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Neurology. 2005 Jun 28;64(12):2102-7.

Factors at diagnosis predict subsequent occurrence of seizures in systemic lupus erythematosus.

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  • 1Department of Rheumatology and Clinical Immunology, University of Maryland School of Medicine, 10 S. Pine St., Suite 834, Baltimore, MD 21201, USA. jmikdash@umaryland.edu

Abstract

OBJECTIVE:

To determine the factors associated with seizures in systemic lupus erythematosus (SLE).

METHODS:

One hundred ninety-five patients with SLE were followed at the University of Maryland Lupus Clinics from January 1992 until June 2004. Neuropsychiatric (NP) manifestations were defined according to the American College of Rheumatology nomenclature and case definitions for NP-SLE syndromes, and seizures were defined using the International Classification of Epileptic Seizures. At the end of the study period, 28 of the 195 (14%) patients with SLE had seizures (21 generalized convulsive, 7 partial) during their course of disease. Recurrent seizures or epilepsy occurred in 12 of 28 patients (43%). The baseline features of those patients with seizures and those without them were compared to determine their contribution to the occurrence of isolated seizures and epilepsy.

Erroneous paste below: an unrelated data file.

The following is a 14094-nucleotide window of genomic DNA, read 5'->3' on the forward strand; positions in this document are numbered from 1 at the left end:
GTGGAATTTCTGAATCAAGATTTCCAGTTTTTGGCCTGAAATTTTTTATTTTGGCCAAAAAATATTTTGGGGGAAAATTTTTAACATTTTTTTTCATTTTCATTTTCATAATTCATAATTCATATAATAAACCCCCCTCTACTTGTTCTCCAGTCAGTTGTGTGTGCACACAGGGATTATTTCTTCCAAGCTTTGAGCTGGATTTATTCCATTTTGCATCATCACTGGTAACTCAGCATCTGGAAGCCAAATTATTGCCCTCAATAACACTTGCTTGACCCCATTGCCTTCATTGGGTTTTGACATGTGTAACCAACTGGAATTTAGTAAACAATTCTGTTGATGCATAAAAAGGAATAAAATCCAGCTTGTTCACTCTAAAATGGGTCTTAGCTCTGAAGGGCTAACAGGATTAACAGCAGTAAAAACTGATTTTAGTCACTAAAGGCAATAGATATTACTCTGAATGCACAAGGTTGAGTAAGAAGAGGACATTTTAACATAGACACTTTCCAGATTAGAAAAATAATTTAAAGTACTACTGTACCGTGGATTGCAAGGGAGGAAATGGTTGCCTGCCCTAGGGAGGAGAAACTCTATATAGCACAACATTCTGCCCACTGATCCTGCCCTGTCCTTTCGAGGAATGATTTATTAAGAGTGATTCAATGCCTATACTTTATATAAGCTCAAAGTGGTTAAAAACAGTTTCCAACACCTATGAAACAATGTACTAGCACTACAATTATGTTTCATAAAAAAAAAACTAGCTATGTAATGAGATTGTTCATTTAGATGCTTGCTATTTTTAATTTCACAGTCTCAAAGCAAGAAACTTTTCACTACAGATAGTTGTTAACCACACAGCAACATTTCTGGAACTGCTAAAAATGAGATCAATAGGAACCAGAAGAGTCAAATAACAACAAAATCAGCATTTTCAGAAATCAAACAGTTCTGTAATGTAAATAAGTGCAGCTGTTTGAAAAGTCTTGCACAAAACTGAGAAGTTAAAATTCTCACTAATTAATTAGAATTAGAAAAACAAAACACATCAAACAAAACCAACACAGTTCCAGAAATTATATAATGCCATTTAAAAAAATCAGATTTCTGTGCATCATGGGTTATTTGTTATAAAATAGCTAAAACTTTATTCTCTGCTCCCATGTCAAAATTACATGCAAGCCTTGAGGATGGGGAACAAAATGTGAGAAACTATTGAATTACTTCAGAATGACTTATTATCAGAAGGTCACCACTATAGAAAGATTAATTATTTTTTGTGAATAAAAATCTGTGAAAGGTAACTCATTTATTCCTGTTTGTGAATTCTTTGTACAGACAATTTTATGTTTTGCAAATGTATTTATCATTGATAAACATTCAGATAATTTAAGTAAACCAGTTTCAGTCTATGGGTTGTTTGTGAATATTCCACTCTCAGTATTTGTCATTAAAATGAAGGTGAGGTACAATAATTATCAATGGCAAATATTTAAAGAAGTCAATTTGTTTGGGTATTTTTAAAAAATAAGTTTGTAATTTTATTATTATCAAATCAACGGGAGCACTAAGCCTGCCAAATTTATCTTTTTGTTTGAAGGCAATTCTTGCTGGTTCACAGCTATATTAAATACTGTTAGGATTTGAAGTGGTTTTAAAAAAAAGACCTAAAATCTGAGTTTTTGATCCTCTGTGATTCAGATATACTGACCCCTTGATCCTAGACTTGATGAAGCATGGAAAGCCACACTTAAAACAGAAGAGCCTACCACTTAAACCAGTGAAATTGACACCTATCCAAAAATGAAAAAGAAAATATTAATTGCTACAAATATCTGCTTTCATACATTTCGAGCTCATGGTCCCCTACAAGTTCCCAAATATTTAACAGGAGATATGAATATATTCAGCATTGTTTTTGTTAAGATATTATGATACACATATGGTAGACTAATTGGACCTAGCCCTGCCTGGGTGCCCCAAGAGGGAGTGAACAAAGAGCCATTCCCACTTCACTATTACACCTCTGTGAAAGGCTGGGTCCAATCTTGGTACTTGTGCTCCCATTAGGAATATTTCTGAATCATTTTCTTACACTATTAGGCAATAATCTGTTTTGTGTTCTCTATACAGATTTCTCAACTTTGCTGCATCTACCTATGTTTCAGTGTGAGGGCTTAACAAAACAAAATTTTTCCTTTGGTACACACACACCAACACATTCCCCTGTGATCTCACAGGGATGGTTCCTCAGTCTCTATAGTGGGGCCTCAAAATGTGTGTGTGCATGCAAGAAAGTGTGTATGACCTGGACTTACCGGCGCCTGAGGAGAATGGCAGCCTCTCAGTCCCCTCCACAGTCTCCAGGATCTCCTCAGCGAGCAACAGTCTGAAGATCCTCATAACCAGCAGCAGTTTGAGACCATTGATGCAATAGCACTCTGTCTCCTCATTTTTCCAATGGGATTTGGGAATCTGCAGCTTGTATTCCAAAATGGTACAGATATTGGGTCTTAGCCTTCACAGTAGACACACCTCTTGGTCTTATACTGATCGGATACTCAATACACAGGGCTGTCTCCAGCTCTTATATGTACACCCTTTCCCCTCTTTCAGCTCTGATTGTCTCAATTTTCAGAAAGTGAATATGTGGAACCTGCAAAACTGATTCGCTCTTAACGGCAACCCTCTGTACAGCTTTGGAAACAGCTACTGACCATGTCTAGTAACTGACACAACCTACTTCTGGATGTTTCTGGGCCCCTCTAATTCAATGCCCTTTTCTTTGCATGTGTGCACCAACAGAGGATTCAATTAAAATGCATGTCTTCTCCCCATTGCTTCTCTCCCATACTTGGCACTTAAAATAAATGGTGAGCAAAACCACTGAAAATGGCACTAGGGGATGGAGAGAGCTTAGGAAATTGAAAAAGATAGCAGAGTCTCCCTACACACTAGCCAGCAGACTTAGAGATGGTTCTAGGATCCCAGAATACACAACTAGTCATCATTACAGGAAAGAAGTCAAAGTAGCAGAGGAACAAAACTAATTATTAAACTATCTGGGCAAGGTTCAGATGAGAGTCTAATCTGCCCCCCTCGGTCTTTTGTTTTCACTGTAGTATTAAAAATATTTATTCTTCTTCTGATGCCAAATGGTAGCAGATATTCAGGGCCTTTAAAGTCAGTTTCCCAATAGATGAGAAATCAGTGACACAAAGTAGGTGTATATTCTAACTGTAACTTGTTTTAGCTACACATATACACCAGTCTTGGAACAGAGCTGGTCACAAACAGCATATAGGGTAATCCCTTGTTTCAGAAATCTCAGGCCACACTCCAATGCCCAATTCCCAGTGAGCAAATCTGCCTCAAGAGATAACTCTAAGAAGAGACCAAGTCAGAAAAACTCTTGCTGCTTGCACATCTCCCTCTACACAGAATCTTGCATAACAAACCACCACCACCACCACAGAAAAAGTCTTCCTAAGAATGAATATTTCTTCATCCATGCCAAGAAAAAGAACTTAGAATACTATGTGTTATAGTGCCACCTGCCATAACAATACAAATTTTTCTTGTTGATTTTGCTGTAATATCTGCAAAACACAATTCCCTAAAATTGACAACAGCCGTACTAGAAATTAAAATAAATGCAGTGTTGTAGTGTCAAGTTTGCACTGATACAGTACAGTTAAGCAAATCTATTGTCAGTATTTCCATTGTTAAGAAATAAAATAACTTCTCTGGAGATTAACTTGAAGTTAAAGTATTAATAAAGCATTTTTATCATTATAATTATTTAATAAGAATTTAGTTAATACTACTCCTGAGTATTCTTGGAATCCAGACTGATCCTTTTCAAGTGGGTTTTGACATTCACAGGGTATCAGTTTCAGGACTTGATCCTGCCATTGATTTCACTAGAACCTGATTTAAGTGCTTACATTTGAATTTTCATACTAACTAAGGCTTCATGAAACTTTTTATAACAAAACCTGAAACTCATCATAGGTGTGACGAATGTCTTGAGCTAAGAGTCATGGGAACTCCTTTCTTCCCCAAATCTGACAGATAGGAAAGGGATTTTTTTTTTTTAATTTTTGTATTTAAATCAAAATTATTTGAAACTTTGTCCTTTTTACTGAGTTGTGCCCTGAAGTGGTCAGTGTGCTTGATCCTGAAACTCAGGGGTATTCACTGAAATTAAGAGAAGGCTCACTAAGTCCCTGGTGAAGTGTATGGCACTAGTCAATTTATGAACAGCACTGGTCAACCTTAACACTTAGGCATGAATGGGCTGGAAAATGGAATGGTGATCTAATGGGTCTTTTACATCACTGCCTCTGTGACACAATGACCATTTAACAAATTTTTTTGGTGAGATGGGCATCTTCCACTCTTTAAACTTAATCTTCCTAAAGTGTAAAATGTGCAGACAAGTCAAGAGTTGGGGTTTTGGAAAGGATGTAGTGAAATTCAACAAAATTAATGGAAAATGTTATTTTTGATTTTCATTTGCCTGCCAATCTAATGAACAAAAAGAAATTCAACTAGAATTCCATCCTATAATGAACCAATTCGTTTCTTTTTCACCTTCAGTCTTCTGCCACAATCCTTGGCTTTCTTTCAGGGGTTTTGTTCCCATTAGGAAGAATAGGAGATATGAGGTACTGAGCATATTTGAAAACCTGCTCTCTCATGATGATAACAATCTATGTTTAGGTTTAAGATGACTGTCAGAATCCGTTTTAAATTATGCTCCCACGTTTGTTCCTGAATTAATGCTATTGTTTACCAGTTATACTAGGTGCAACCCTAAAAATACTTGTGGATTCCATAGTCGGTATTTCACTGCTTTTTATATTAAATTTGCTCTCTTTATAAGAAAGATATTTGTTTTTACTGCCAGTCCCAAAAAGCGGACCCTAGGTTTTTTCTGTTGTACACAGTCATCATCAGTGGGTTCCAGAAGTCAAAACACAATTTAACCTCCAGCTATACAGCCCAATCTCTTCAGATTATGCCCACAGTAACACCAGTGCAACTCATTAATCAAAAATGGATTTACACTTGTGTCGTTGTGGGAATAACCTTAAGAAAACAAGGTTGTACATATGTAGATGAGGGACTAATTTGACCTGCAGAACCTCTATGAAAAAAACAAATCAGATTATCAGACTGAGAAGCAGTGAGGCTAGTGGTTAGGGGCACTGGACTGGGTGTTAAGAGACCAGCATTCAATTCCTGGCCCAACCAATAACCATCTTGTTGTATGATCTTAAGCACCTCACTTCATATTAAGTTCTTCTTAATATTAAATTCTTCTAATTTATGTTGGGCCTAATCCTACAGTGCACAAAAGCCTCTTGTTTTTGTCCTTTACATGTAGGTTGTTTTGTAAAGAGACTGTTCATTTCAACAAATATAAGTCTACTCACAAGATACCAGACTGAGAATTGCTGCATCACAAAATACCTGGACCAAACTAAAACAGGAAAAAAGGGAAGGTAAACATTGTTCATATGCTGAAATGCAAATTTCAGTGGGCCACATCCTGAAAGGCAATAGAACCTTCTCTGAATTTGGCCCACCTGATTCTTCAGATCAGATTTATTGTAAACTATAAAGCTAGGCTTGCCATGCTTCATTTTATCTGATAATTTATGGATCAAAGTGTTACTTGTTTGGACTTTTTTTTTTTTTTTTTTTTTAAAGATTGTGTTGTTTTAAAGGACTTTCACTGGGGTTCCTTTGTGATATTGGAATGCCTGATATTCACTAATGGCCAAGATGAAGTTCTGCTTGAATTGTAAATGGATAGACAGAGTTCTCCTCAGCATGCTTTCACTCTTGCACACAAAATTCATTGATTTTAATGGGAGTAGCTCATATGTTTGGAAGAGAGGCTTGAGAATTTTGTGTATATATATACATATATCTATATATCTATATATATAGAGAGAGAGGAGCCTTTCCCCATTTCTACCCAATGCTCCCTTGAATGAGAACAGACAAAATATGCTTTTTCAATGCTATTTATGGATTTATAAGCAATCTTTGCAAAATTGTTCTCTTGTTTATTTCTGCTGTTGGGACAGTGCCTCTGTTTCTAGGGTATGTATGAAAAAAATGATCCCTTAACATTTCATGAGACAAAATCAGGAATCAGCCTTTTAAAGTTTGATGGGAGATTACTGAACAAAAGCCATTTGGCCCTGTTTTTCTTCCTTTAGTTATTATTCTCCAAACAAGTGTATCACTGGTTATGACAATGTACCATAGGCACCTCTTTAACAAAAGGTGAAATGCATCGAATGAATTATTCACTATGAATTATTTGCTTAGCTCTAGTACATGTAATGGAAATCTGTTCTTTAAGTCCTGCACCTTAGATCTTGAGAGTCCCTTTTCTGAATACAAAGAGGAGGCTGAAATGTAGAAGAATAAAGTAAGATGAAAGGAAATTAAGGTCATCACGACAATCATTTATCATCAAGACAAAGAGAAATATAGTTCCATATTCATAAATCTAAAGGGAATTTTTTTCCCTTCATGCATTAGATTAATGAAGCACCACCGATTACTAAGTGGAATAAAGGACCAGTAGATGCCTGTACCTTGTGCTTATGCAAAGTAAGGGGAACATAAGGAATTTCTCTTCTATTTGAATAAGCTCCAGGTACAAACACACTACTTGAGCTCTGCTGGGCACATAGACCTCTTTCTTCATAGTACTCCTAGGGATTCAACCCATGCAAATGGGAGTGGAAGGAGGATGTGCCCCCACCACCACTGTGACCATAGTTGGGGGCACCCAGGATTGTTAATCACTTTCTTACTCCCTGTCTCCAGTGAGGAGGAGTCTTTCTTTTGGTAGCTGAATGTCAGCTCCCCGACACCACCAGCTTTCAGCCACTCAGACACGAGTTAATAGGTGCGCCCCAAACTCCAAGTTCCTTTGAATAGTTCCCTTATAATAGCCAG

RESULTS:

Isolated seizures in SLE are common; epilepsy is less frequent but nonetheless important. Certain clinical features at baseline were independent predictors of seizures including disease activity, in particular psychosis, moderate- to high-titer serum anti-cardiolipin and anti-Smith antibodies, and damage accrual. Higher disease activity at baseline, concurrent multiple NP-SLE manifestations, prior strokes, and male gender were predictive of epilepsy.

CONCLUSION:

The risk of seizure and epilepsy in systemic lupus erythematosus (SLE) is increased in those patients with higher disease activity at baseline, prior neuropsychiatric SLE disease, and anti-cardiolipin and anti-Smith antibodies.

[PubMed - indexed for MEDLINE]
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